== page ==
Possible Mealy Redpoll

Sunday January 2010

Early start to check out Pete Softley's Mealy/ Common Redpoll at Bodymoor Heath. Beautiful morning and I was surprised their weren't more birders about. A short walk down the canal towpath brought me to the first group of Alders. There were a few Redpoll and Goldfinch in the first few trees but the main flock was further down. It was quite hard work going through the flock, mainly because the bright sunlight bleached out a lot of colour and made the Lessers look pale. The group was flighty for no apparent reason but usually came back to the same trees. I worked my way down past the lock but there were no obvious candidates. When I walked back to the start to try again it was clear the flock was now much bigger, in excess of 30 birds. A group of 5 Redpolls feeding low down in a small tree caught my attention. It was the thick white 'braces' down the backs of two of the birds which stood out, but they also displayed a broad white wing bar. Other features which looked good for Mealy included a broad white supercilium and a general white ground colouration. I've included a few shots which illustrate some of these features.
I only had enough time for a quick look around the Nature reserve pools at Kingsbury but the best bird was a Kingfisher on the canal. On the walk back it was noticable that the main flock of Redpolls had dispersed with only a few birds remaining in the Alders. There was time for a 'drop in' visit to Coton where I saw my first Little Egret of the year and 4 Common Snipe.

Saturday, 23 January 2010

No sign of Ring billed Gull in Leicestershire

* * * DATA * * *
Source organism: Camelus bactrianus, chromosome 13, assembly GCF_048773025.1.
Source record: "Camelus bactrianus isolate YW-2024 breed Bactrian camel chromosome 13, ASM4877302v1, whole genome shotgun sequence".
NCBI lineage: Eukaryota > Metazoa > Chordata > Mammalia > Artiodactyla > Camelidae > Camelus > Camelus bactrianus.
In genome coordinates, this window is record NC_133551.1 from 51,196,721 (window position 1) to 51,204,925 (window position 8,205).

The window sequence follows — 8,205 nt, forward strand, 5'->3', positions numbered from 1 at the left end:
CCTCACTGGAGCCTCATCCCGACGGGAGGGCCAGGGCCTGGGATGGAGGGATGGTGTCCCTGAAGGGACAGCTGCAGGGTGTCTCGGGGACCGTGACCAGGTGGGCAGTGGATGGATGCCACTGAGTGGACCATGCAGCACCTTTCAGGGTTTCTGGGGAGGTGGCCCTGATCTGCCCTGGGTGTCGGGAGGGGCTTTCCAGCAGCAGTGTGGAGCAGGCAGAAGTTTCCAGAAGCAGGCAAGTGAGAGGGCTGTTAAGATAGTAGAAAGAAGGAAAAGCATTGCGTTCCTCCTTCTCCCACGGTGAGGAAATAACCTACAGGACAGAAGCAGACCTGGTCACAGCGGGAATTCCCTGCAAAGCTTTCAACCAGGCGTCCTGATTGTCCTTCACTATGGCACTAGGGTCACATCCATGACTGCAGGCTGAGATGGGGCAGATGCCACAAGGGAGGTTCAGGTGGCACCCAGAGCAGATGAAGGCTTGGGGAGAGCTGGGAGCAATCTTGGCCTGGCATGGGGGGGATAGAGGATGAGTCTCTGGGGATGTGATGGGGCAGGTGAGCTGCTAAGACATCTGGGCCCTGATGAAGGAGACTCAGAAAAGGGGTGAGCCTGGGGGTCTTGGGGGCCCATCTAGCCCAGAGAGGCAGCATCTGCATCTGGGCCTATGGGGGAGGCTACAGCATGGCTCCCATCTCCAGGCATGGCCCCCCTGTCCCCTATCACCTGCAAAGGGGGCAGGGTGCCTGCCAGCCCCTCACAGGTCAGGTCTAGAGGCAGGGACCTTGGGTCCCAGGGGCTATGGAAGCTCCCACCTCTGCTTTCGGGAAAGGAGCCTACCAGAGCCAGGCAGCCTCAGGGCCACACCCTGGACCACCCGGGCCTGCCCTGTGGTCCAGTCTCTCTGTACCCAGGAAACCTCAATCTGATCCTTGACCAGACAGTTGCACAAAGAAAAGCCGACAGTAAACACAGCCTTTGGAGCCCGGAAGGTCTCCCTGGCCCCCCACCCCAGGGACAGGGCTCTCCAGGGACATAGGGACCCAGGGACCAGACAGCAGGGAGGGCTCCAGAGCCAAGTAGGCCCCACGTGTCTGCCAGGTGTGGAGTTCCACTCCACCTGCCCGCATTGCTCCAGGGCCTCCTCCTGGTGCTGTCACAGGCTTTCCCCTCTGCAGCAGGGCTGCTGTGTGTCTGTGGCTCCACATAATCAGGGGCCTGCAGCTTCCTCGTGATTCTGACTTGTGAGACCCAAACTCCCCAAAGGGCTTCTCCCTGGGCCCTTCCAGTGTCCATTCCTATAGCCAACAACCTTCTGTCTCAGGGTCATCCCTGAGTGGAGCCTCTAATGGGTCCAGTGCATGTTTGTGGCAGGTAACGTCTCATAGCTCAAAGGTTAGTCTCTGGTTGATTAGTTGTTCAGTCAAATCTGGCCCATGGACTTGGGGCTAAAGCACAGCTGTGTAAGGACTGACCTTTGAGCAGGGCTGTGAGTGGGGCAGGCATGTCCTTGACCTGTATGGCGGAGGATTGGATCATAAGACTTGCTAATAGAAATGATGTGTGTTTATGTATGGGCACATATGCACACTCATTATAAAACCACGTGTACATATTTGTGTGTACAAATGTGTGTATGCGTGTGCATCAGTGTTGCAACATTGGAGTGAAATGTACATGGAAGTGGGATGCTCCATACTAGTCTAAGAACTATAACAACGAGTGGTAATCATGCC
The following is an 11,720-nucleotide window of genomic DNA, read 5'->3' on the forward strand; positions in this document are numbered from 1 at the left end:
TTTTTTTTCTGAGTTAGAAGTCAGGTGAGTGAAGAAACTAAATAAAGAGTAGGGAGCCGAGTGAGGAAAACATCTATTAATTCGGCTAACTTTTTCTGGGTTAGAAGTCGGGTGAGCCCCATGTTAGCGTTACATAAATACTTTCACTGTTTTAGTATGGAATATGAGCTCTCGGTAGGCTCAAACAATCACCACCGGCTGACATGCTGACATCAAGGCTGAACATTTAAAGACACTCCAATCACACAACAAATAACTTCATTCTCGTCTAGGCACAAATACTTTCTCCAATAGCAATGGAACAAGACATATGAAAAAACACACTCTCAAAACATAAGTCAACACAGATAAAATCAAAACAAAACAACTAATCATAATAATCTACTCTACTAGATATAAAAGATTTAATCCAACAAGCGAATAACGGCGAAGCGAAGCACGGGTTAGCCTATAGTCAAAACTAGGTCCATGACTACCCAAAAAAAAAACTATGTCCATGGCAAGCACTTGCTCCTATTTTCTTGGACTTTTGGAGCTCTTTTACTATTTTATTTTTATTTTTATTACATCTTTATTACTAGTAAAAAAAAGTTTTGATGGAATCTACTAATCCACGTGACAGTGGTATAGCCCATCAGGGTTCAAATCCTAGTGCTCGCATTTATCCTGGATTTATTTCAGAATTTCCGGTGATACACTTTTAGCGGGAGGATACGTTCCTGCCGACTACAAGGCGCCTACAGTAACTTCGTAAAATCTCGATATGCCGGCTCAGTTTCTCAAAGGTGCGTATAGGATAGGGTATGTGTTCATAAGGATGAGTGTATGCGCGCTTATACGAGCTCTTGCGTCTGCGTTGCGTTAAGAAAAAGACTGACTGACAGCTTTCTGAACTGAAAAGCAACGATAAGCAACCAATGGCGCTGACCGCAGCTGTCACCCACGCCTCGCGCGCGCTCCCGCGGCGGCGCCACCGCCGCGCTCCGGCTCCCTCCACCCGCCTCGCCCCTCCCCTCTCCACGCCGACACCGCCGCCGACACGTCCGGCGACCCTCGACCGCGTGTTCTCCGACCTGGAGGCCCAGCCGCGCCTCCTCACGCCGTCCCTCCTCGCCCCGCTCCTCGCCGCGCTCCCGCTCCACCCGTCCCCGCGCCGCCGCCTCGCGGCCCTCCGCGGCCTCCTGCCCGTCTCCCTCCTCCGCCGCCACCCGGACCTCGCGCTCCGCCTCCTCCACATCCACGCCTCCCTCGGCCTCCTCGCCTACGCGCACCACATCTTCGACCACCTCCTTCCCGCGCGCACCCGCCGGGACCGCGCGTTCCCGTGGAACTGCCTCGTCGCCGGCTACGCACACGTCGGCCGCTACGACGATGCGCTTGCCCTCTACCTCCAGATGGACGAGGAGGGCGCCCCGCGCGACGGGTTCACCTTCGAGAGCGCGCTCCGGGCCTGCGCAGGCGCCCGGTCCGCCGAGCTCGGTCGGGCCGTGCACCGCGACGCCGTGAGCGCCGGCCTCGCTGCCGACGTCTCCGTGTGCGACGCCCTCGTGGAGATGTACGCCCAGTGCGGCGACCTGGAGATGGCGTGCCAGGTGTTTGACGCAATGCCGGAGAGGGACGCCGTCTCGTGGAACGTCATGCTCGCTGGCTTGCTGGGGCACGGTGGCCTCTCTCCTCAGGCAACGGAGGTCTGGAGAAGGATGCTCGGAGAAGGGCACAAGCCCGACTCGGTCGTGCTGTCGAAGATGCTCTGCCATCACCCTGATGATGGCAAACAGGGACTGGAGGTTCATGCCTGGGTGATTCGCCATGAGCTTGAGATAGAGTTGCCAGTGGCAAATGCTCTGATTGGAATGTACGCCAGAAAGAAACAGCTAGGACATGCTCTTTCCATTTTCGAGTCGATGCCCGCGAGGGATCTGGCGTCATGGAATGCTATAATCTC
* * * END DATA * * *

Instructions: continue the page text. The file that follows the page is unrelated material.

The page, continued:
Nuthatch, Nr Brinklow


Marsh tit

Marsh tit

Marsh tit

Long tailed Tit

Long tailed tit


Saturday 23rd January 2010
Started the day at Shawell with some hard core Leicestershire birders looking at a birdless expanse of water. We could see large numbers of Gulls over the tip in the distance but those which drifted our way totally ignored the pool we were looking at and flew on over our heads. Having lost all feeling in my toes I decided to leave, but met Bob Hazel back at the car. Bob said there were alot of larger gulls on flooded fields just the other side of Newton. I followed Bob to the site where there was indeed alot of gulls to look at. We found a Yellow legged Gull but could not locate the Ring billed Gull. It would have been amazing if we had found it as only a fraction of the number of gulls which visit the tip could be seen, but we had to give it a go.
I left Bob and drove back to Bricklow on the way home. Just outside the village is a little feeding station which had produced Marsh tit in the past. Despite a shoot which was going on nearby there were good numbers of Tits on the feeders, but no finches. A Marsh tit visited every now and then as did Nuthatch. In the surrounding trees were seen Great spotted Woodpecker, Treecreeper and Jay.

Friday, 22 January 2010

Stop the Killing fields

Friday January 2010

Hi Everyone, havent done much in the last few days due to the weather. Like to bring this link to your attention We bemoan the dwindling numbers of migrants in our countryside, well, taking a few minutes to sign this petition may just bring enough pressure to bare to give migrating birds a chance. Thanks.

Wednesday, 20 January 2010

Will I ever learn?

Wednesday 20th January 2010